Many of us cook ahead on the weekends, to put weekday meals on the table quickly. For centuries, cooks in the Mediterranean have gone one better, cooking and preparing whole grains months ahead of time, so that minimal time—and very little precious fuel—would be needed to put together a delicious dinner. You can follow in their footsteps with these three Mediterranean whole grain fast food traditions:
. Women in the Middle East have always celebrated the wheat harvest by cooking up bulgur. Longtime Oldways friend Ayer Ünsal recounts, in Paula Wolfert’s book
Mediterranean Grains and Greens
that Turkish women of her grandmother’s generation would take their wheat to a communal horse-powered mill, and “stay there for two days boiling hard wheat kernels until they swelled, drying the kernels on flat roofs, then cracking and sieving them to separate the bulgur by size.” The grandmothers traded bulgur recipes, then returned home to savor the fact that their wheat could now be ready to eat in 10-15 minutes instead of an hour or more.
Freekeh. Another Mediterranean fast food option starts with grain harvested before it’s ripe. The “green” grain—wheat in the Middle East, but often barley in Tunisia—is steamed and dried, like bulgur, but then slowly roasted, giving it a subtle smoky flavor. The smoky grains are then rubbed to thresh them (remove their inedible hulls), and cracked into smaller pieces so they will cook more quickly. The name freekeh derives from
farik, the Arabic word for “rubbed.” In the last few years, freekeh has become widely available, so no need to smoke your own!
Couscous. In North Africa, especially Morocco, couscous is the traditional grain fast food. To make couscous, grain is milled into a coarse flour. As with bulgur and freekeh, often the grain is wheat, but barley, millet, and corn have also been used traditionally to make couscous. No matter the grain, the process is similar, as Wolfert explains in her book: Spread some milled grain on a large, perforated, round tray; sprinkle with a little water; then rotate your palm in circles to create tiny beads. Keep adding flour and water and rotating under your hand until the beads are the desired size, then shake them in a colander to remove excess flour. Whether you make your own couscous or buy ready-made, always steam—never boil—it to get the best fluffy results.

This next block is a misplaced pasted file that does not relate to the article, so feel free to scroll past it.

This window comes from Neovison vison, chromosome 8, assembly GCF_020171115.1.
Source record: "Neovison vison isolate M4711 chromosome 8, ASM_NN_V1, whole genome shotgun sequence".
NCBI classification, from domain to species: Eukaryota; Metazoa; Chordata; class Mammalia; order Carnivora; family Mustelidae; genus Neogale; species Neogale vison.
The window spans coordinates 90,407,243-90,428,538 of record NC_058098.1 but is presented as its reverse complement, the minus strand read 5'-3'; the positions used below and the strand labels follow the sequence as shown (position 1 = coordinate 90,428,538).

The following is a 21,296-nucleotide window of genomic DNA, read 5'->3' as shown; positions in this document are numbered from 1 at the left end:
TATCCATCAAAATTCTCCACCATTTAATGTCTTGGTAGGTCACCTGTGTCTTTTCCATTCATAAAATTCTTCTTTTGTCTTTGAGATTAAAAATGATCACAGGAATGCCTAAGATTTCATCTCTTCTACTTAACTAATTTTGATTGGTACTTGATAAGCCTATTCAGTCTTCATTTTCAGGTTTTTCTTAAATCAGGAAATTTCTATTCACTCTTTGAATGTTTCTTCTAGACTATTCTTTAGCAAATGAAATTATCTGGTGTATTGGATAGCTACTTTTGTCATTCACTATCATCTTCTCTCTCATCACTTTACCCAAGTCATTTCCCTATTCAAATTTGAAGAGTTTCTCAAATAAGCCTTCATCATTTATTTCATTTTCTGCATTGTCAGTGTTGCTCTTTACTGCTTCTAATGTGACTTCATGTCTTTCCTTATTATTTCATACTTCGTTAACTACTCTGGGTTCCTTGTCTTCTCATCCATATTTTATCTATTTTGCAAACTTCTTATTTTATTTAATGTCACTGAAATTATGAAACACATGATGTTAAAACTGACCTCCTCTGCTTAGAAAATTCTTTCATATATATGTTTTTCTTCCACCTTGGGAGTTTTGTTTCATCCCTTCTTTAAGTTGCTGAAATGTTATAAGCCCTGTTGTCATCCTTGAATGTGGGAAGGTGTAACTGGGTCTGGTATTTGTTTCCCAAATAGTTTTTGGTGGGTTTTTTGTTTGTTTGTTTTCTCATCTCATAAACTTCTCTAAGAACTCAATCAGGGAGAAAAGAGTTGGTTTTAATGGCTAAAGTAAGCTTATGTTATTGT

Remember, bulgur, freekeh, and couscous aren’t actually grains. You won’t find any of them growing in a field. Rather, all three of these are ancient, traditional ways of processing grains, ways that are often thought to apply only to wheat but can actually be used to turn nearly any grain into a quick-cooking meal solution.
Mediterranean cuisine offers many more whole grain traditions. In Italy, buckwheat pasta called
is a classic Venetian staple, and farro, an ancient wheat, is perennially popular eaten as a side dish or milled and made into pasta. In Greece, dried barley rusks, known as
, soak up olive oil and the juice of diced tomatoes in a popular snack. Turks mix bulgur with meat to make
, much as Americans might stretch our meatloaf with oatmeal or bread crumbs.
While wheat, rice, and barley are perhaps the most common grains used for thousands of years in the Mediterranean region, today we have access to more than a
dozen different whole grains
, including others like sorghum, amaranth, and quinoa, that can also pair perfectly with Mediterranean ingredients and herbs. Use your imagination (or Oldways’ new book
Whole Grains Around the World
) to create and savor new Mediterranean whole grain dishes.
Click on a title or photo below to go to the recipes.